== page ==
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Science Editing > Volume 1(1); 2014 > Article
Jeong and Huh: Increase in frequency of citation by SCIE journals of non-Medline journals after listing in an open access full-text database

Abstract

We hypothesized that it is not open access status but rather exposure in the PubMed platform that affects citation frequency in medical journals. In November 2008, medical journals from Korea began to be added to PubMed Central (PMC). Therefore, it would be interesting to know whether or not their impact factor based on Web of Science has increased since the journals were listed in PMC/PubMed. To answer this question, a citation analysis of seven journals that have been indexed in PMC since 2008 or 2009 was done. Only non-Medline journals were selected and the impact factors of five Medline journals were compared. The impact factor was calculated via Web of Science. Journal Citation Reports (JCR) data were used if the data of the target journals were provided in JCR. Trends for the impact factors of different years were analyzed using dBSTAT ver. 5.0. There has been an increasing rates of the impact factor for the seven non-Medline journals, 1.92 in 2011 over 2010 ; 3.27 in 2010 over 2009 ; 1.12 in 2012 over 2011. As for the five Medline journals, the increasing rate in 2010 over 2009 was 1.18 ; however, those of 2011 over 2010 and 2012 over 2011 were 1.01 and 1.04 respectively. The Science Citation Index Expanded impact factor of medical journals published in Korea can be increased if those journals are published in English and listed in PMC. This is an effect of the platform in which the journals are listed and not just an effect of free access.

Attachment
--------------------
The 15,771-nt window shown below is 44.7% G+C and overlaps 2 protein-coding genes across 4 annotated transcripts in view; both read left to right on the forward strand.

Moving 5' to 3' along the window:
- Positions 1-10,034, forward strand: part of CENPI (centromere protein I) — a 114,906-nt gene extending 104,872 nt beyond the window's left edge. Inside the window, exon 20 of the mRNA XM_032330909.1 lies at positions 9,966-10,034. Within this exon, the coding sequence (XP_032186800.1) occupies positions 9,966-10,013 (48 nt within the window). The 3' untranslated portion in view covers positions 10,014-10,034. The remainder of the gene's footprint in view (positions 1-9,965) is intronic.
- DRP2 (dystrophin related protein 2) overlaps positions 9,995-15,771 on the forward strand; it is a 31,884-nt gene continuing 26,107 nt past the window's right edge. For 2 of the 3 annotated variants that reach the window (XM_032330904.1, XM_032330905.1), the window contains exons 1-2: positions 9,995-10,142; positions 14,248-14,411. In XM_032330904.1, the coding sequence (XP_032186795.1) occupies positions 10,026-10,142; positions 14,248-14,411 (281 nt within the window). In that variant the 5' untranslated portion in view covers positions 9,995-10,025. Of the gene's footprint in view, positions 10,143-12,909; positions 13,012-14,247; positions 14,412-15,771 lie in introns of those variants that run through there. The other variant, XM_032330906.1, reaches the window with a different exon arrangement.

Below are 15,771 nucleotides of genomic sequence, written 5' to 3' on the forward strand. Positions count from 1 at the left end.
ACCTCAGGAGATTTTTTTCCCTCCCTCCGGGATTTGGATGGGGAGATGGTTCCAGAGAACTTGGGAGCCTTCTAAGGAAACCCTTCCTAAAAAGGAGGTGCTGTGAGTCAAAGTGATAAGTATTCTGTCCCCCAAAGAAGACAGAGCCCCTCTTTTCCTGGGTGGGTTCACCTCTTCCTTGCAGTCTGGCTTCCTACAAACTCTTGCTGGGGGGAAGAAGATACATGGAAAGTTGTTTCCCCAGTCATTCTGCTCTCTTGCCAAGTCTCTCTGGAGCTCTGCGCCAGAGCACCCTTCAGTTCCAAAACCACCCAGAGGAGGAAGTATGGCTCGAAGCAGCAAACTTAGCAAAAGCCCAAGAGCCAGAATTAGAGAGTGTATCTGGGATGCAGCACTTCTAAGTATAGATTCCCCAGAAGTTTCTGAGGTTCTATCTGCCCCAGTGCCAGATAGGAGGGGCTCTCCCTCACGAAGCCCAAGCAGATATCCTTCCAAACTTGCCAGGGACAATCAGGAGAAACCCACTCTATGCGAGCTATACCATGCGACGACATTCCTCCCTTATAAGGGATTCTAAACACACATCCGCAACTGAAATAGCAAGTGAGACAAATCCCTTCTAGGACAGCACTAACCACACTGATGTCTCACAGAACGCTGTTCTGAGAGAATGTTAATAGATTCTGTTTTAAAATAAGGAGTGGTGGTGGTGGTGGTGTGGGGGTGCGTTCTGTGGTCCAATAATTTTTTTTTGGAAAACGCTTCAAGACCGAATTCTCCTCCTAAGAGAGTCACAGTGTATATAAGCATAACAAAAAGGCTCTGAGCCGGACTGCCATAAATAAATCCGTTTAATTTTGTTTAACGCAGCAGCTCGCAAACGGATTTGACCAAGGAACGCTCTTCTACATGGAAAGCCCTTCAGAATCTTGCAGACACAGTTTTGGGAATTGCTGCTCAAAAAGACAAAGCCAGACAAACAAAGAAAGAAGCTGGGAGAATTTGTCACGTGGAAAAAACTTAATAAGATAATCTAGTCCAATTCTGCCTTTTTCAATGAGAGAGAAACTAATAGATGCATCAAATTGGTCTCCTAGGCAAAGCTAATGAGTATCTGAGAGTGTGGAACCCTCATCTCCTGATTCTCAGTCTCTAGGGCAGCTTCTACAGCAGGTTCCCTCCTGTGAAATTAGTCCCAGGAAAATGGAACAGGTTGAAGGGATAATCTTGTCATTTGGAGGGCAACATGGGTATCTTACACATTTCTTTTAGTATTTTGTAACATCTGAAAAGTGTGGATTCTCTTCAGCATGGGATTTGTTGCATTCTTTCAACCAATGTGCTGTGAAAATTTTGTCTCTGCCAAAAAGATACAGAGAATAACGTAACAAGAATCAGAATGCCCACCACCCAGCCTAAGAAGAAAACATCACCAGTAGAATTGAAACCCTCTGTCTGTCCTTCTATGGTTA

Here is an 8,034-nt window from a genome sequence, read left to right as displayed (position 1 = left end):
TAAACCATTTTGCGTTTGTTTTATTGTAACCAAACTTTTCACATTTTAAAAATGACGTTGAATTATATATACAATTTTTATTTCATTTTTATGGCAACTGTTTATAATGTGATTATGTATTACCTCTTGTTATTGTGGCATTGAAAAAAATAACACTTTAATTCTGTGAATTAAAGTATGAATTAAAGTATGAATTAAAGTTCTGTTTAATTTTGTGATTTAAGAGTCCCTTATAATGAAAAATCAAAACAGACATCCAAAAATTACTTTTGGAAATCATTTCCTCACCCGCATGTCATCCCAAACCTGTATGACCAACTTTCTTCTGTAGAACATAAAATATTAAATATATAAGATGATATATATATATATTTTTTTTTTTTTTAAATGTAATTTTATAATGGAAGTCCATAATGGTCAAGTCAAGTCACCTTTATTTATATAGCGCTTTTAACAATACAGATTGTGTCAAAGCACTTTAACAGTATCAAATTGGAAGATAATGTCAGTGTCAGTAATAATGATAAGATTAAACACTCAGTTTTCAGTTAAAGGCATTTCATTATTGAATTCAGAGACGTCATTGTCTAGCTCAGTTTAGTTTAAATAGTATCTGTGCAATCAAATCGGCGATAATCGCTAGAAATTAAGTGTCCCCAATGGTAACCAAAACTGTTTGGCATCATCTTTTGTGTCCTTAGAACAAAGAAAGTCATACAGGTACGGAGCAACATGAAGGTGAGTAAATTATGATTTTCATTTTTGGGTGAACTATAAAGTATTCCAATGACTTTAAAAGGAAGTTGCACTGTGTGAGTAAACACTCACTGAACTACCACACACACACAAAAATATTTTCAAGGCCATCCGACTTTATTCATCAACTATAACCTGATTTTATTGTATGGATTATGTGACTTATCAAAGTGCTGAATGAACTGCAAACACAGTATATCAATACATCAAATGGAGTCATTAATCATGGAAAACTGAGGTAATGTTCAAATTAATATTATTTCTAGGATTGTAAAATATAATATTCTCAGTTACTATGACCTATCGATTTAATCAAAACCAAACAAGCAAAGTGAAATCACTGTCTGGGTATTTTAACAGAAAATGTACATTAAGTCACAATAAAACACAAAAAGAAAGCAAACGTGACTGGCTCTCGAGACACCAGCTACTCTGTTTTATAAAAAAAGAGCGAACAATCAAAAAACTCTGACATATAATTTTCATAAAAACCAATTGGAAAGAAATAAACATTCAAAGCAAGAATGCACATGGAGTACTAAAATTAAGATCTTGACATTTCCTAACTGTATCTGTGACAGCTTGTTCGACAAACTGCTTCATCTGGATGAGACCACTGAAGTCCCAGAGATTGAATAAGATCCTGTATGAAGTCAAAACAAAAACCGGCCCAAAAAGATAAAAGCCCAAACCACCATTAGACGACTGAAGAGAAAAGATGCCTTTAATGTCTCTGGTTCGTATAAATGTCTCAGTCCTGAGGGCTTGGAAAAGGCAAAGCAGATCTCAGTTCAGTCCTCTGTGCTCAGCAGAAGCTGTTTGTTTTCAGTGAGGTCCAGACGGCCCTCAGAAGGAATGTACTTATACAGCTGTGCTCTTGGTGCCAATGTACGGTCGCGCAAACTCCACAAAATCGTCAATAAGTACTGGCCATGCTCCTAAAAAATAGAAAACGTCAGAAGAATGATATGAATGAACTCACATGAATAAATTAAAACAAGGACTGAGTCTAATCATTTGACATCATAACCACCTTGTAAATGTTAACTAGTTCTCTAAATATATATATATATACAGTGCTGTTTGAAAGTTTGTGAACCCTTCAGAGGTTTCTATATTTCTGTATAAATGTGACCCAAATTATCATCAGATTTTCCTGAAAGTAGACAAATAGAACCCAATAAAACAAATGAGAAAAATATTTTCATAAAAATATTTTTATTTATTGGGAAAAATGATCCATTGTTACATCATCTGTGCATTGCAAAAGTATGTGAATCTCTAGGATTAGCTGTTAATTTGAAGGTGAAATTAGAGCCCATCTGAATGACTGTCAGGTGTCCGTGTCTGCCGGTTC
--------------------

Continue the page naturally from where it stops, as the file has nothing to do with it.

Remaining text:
Introduction

In order to recruit high quality manuscripts, journal editors aim to increase the impact factor of their journals. Even though all 227 medical journals from the Republic of Korea provide open access or free access, their impact factors have not increased for a long time. It is postulated that this phenomenon stems from the lack of a platform by which they can be exposed to medical researchers throughout the world. PubMed, the database run by the United States National Library of Medicine (US NLM) that is freely accessible to anyone on the internet, is the most important such platform in biomedical fields. Most journals are indexed in PubMed when they are selected by a panel, the Literature Selection Technical Review Committee of the US NLM, for inclusion in the Medline database. However, another way to gain inclusion in PubMed is by offering the full-text of a journal for indexing in PubMed Central (PMC). From 2004 to 2013, most medical journals from Korea have failed to gain inclusion in PubMed through the first option-passing the Medline selection threshold. Exceptions include the Journal of Preventive Medicine and Public Health (2005) ; Annals of Laboratory Medicine (2007 ; previous title, Korean Journal of Laboratory Medicine); Journal of the Korean Academy of Nursing (2008); and Clinics in Orthopedic Surgery (2009). Therefore, editors of journals in Korea written in English that have not been indexed in the Medline database have decided to participate in PMC since 2008. Here, the results of the strategy of editors to increase their medical journal’s impact factor by participating in PMC is presented. A hypothesis is also tested: that it is not open access but PubMed listing that affects the citation frequency in the medical field.